Cosatu: We have no mandate to sign minimum wage deal
The union has pushed for a higher minimum wage but business says a minimum wage could see jobs being lost.
JOHANNESBURG – The Congress of South African Trade Unions (Cosatu) says it had to pull out of Tuesday’s national minimum wage signing ceremony, because the agreed rate of R20 an hour is below the minimum that it had been given as a mandate by workers.
The Presidency says Cosatu was responsible for the ceremony not going ahead on Tuesday after the Business Day newspaper said labour and business, along with government, had agreed to the rate at National Economic Development and Labour Council (Nedlac).
Cosatu and other unions have pushed for a higher minimum wage, but business says a minimum wage could see jobs being lost.
The union’s Sizwe Pamla says they couldn't sign this agreement on Monday, because they don't have the mandate to sign a deal at this rate.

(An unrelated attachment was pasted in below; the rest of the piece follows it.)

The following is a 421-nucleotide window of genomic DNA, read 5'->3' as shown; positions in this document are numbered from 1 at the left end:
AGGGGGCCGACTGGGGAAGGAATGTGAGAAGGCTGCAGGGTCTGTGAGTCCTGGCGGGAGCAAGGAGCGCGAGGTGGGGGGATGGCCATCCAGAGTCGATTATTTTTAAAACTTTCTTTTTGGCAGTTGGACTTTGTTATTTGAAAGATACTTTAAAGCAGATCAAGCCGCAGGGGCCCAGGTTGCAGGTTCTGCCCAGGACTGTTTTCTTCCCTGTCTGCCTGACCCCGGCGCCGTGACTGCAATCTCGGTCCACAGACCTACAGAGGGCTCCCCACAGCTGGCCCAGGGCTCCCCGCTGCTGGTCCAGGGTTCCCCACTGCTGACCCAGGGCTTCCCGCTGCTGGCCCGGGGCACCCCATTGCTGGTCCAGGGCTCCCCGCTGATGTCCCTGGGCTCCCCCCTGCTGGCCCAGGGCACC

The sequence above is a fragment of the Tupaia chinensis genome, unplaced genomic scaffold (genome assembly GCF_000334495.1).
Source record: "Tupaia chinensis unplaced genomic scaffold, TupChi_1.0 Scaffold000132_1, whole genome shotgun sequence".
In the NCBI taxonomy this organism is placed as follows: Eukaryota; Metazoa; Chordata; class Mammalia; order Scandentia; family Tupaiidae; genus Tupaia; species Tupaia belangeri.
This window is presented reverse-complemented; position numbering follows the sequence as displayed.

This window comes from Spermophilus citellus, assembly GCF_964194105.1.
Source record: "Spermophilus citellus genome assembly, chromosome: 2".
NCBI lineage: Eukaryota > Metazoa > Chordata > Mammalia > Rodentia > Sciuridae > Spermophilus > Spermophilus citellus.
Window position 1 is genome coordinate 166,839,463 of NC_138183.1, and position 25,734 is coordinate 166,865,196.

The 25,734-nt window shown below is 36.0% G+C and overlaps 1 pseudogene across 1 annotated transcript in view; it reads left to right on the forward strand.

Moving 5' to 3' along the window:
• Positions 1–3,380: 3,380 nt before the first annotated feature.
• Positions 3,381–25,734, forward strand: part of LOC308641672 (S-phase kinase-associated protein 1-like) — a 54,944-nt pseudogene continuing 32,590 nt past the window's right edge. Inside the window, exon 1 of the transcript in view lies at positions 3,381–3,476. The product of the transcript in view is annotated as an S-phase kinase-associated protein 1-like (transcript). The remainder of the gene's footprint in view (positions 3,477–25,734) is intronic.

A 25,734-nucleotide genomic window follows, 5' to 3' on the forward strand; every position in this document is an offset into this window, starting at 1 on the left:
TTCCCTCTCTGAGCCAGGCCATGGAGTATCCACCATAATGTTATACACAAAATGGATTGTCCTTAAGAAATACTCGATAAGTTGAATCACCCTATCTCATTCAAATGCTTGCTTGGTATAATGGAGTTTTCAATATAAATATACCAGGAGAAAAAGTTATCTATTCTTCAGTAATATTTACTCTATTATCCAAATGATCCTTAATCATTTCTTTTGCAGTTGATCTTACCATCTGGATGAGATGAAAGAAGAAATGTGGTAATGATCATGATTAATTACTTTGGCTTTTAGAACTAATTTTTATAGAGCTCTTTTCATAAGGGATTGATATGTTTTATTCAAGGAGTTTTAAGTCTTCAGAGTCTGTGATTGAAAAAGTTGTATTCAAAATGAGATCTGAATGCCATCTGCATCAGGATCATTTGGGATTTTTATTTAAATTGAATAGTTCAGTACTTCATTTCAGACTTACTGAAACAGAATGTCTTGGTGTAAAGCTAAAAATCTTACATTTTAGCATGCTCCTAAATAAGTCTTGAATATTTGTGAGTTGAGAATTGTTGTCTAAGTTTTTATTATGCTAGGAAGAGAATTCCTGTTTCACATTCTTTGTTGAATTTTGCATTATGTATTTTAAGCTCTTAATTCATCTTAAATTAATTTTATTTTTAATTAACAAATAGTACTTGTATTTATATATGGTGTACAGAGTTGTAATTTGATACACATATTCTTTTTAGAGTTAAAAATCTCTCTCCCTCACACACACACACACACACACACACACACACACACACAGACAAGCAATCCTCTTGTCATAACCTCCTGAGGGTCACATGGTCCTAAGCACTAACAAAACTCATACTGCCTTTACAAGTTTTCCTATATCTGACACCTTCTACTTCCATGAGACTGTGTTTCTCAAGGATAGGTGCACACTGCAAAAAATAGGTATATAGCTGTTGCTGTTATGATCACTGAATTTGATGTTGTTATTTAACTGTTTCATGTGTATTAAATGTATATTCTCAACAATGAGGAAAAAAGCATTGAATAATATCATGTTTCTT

“We have a responsibility to go and report to the CC before signing, because if Nedlac had achieved the 4.5 mandate it would be easier for us to sign the deal.”
Meanwhile, the National Employers Association's CEO Gerhard Papenfus says he doesn't know how they arrived at this level.
“I don’t think this is scientific, and we know that minimum wage is meaningless as far as wages are concerned for employers who are already paying more but it will have an impact on those who are paying less.”
It’s been reported that President Jacob Zuma was planning on announcing the agreement on the minimum wage during his state of the nation address on Thursday.
The association also says the agreement will lead to jobs being lost.
However the head of the national minimum wage initiative at Wits University, Gilad Isaacs, says it's unlikely that people will lose their jobs.
“What we see is that there is various ways in which firms will adjust and compensate in increase of productivity, small rise in prices and production in product margin.”